A Thanksgiving without pumpkin pie sounds like a sad, pitiful meal, but that may be your Thanksgiving this year if you can’t get your hands on some canned pumpkin. That’s because there is a strong possibility of a canned pumpkin shortage this Thanksgiving. Once again, thanks, global warming.
Morton, Illinois, a town that inexplicably produces 85 percent of the world’s canned pumpkins, experienced more than twice its average rainfall last June. Additionally, the heavy rain also bred disease in the pumpkin crop, Mohammad Babadoost, a University of Illinois at Urbana-Champaign plant pathologist, told The Guardian. As a result, Morton’s pumpkin farmers have yielded about one third less than their usual crop.
Longtime Illinois climatologist James Angel told The Guardian that heavy June rainfall has developed into a pattern in the past few years, and is likely to continue, and said, “I think that’s pretty strong evidence that [climate change is] occurring.” Great.
Roz O’Hearn, corporate and brand affairs director of Libby, a major distributor of canned pumpkins, told Time that once all of their product is shipped this year, there won’t be any more canned pumpkin available for sale until next year’s harvest in October, 2016. In other words, get your pumpkins and get them fast.
Canned pumpkin is an integral ingredient in pumpkin pie, and pumpkin pie is an integral ingredient in a happy Thanksgiving. This canned pumpkin scarcity could affect Thanksgivings nationwide, creating many pumpkin pie-less Thanksgivings and an overall American tragedy. But don’t worry, basic Starbucks lovers, your artificially flavored pumpkin spice lattes are safe.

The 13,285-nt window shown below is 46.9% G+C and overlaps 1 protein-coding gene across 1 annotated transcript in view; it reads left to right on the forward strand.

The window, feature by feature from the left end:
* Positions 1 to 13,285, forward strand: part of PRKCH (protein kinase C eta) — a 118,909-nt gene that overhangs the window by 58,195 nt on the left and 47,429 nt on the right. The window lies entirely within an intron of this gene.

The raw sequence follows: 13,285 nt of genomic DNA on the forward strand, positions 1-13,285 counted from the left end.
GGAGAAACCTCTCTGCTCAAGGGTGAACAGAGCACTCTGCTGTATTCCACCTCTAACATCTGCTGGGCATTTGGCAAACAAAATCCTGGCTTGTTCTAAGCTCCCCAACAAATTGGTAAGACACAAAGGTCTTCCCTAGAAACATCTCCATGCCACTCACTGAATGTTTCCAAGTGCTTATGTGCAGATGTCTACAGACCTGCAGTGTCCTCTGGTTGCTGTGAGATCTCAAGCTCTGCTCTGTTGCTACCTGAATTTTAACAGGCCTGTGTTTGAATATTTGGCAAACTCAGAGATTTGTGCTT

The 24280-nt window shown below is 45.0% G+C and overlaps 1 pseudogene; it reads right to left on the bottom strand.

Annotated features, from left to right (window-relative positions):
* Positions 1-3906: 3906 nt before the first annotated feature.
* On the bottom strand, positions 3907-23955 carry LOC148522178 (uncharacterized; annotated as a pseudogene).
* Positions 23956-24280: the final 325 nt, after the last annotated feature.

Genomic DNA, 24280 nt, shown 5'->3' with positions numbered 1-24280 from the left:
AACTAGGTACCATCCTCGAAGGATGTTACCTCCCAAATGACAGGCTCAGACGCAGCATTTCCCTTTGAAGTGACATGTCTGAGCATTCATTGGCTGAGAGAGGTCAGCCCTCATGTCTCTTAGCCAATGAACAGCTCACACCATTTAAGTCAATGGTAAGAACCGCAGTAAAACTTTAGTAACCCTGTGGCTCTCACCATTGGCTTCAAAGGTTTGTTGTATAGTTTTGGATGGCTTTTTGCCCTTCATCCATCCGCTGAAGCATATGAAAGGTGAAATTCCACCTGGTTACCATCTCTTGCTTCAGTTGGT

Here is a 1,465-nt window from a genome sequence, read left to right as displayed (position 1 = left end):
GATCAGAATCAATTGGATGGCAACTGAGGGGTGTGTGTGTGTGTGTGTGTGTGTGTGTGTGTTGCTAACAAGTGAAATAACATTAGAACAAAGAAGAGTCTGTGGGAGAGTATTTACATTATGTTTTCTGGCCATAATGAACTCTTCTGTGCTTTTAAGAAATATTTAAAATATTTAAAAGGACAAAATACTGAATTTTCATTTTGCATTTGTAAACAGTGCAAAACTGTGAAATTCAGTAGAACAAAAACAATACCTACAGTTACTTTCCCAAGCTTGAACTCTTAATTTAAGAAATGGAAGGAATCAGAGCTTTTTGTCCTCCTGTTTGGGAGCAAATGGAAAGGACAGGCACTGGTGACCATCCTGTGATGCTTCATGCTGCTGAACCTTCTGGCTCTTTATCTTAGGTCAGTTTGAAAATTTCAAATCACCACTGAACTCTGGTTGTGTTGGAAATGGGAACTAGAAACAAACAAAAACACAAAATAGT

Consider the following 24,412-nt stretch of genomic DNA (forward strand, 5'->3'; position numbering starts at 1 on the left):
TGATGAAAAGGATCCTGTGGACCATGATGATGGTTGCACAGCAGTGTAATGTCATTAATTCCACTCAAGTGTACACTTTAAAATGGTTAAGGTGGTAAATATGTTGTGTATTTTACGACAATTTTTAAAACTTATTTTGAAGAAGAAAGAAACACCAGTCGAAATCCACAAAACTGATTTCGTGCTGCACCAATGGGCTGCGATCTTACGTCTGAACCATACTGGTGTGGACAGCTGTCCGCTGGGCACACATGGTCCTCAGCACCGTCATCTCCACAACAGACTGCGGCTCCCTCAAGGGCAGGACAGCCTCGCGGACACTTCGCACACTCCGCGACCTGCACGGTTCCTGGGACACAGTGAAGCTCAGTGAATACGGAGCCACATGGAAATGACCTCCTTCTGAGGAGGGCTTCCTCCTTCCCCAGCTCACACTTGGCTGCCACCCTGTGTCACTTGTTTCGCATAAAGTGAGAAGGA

I propose to call this pumpkin shortage “The Great Pumpkin Drought of 2015,” mostly because it sounds really dramatic and I can tell my grandkids that I lived through a pumpkin scarcity. It’ll be like the Great Depression, but with no pumpkins instead of economic turmoil.
The pumpkin pie scarcity has an even greater chance of affecting Christmases, especially after the Thanksgiving pumpkin-buying wave passes. For those of you who think you’re safe because you buy pre-made pumpkin pies, don’t be so smug. One, that’s disgusting and you could probably make a better one yourself, and two, every pumpkin pie calls for canned pumpkin, and most canned pumpkins come from Morton, Illinois. Do the math. Nobody is safe. That is, unless you’re allergic to pumpkin. If so, congratulations on being immune to the suffering that will surely be felt by millions of Americans.
As many canned pumpkin providers are recommending, stock up on canned pumpkin as soon as you can. Prices may be higher, but the canned pumpkin will taste all the sweeter when you think of all the losers who waited too long and are left to eat empty pie crusts at Thanksgiving. And the sooner you go pumpkin shopping, the less likely you are to get into a Black Friday-style catfight with someone over the last canned pumpkin.
We all know the true meaning of Thanksgiving is turkey and pumpkin pie, so don’t let this canned pumpkin shortage dampen your Thanksgiving. We are Americans and we persevere. Now go forth and buy your pumpkins.